In this article, we give a brief overview of some of the different associations various cultures have to color, which is important to consider when localizing software. Software localization and color, like formatting and word length, go hand in hand. To ensure successful software localization, it’s important to know how your target markets view color.

In every culture people have different associations to objects, manners, lifestyles, and ideas. In Japan, for example, it’s completely acceptable to slurp ramen from a bowl, whereas doing so in some western countries won’t necessarily make you many friends around the dinner table. Symbolic associations, it could be argued, lie at the very heart of culture itself. Colors, just like hair or clothing styles, education levels or career paths, are associated with different ideas, beliefs, or values. When it comes time to localize your software or mobile apps into different languages and for different cultures, it’s important to do a little digging into the associations your target markets have to the colors you choose to use for your software’s visual layout.

Software Localization and Color: Some Specifics

What’s considered a symbol of wealth and success in one culture might be a sign of bad luck or misfortune in another. In the West we associate the color green with finance, good luck, and money (it’s no wonder banknotes in the States used to be called “Greenbacks”). In China, on the other hand, the color green isn’t directly correlated to money and wealth. Instead, it’s generally associated with health and harmony, and in some cases—such as when a man wears a green hat—marital infidelity. When it comes to wealth and prosperity, the Chinese prefer the color red. But be careful how much red you use in other countries. In some parts of Africa, the color red is associated with death; in others still, it represents vitality and aggression. Another major difference between cultural perceptions of color surrounds the color white. In the West, brides wear elegant white wedding gowns symbolizing both purity and grace. And then there’s the ubiquitous symbol of the white dove holding an olive branch between its beak—a sign of harmony and peace. In parts of Asia, however, white is a symbol of death and mourning, whereas in Thailand and Brazil, purple is the color used to symbolize the same thing.

Color and Apps

Beyond their functionality, your software or products represent something. Owning and using your product might be a symbol of status, or, in the case of medical software or devices, might signify health or life. There is a distinct difference in how health is represented through color in China and the way it’s represented in the West. According to an article by CNN, developers in China created an app that would help people living in rural China gain better and more immediate access to healthcare by enabling them to directly interact with their physicians. The app, called 春雨医生, “Chunyu Yisheng,” makes heavy use of the color green. This is in large part due to the fact that the color green is associated with health and harmony, as I mentioned above.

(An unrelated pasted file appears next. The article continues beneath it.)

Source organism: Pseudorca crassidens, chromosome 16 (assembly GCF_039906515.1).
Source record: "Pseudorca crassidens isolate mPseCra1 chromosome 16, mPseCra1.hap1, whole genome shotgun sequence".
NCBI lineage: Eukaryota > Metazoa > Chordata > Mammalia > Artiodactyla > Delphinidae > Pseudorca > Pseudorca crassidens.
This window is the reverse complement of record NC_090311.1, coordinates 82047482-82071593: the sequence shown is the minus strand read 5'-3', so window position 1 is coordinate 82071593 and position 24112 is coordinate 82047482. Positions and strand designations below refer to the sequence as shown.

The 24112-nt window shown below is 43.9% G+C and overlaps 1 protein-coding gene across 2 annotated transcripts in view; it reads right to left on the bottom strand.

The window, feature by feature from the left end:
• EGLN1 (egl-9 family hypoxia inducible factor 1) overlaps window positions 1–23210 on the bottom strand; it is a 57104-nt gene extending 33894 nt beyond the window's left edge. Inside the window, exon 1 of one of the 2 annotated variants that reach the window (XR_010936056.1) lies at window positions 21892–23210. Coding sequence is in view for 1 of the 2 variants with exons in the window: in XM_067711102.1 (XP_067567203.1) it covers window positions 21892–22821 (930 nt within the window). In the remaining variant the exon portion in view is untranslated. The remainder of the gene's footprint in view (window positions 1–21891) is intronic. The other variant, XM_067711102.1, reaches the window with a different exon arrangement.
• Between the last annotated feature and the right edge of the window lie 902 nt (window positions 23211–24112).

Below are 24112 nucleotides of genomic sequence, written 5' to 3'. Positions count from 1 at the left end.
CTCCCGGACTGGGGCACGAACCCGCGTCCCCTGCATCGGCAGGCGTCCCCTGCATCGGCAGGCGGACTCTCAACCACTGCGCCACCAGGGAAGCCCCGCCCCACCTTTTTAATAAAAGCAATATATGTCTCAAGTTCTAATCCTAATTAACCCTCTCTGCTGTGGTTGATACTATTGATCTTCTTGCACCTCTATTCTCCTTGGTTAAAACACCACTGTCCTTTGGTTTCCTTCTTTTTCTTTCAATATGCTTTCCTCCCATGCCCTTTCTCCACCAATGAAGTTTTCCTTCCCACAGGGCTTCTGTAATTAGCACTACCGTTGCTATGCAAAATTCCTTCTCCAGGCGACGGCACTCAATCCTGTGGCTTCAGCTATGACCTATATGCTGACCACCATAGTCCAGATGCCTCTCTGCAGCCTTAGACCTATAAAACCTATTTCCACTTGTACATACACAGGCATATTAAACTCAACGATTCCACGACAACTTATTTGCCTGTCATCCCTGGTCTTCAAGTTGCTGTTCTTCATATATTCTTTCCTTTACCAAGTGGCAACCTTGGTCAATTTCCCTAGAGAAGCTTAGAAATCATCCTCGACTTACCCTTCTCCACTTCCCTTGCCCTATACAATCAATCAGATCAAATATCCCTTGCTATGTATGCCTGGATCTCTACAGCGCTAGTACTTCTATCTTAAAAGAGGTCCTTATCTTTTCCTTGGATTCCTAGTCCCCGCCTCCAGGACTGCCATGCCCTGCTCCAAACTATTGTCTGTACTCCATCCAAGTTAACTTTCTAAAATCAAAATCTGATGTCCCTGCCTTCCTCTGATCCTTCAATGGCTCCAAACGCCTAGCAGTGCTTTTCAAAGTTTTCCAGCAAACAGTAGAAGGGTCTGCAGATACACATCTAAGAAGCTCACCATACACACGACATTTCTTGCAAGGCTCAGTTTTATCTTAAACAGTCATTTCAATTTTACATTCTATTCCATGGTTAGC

But do a search for “health” in the App Store here in the United States, and you’ll see that nearly all of the apps available feature different shades of either blue or red. Even the default health app on an iOS system features the color red, which, being depicted through a red heart on the app’s icon, is a symbol of health, fitness, and—in times of war—triage (think the Red Cross). Once you click on the app, you soon realize that more than 90% of the screen is in various warm shades of red or orange.

Why Color Matters

When you take color and software localization into consideration and how the two work together in foreign markets, you’re able to avoid offending your target audiences or customers. This goes a long way for the success of your product abroad, just as it goes a long way to make sure that the symbols you use for your localized software are appropriate for your different demographics. But it’s not just about not offending your target audiences; it’s about making sure that the software environment you’re offering your customers makes them feel at home and provides them with a sense of familiarity. As I mentioned above, the color red in China is associated with wealth and prosperity. If the developers of Chunyu Yisheng had chosen a red color palette like Apple’s developers had done for its western audience, it’s possible their intended users would have been left a little confused, or possibly uneasy (“Red?! How much is this virtual chat with my doctor going to cost me?!”). Everyone sees color differently, which is amplified across different cultures. Ultimately, the colors your use will affect the way people view your product.

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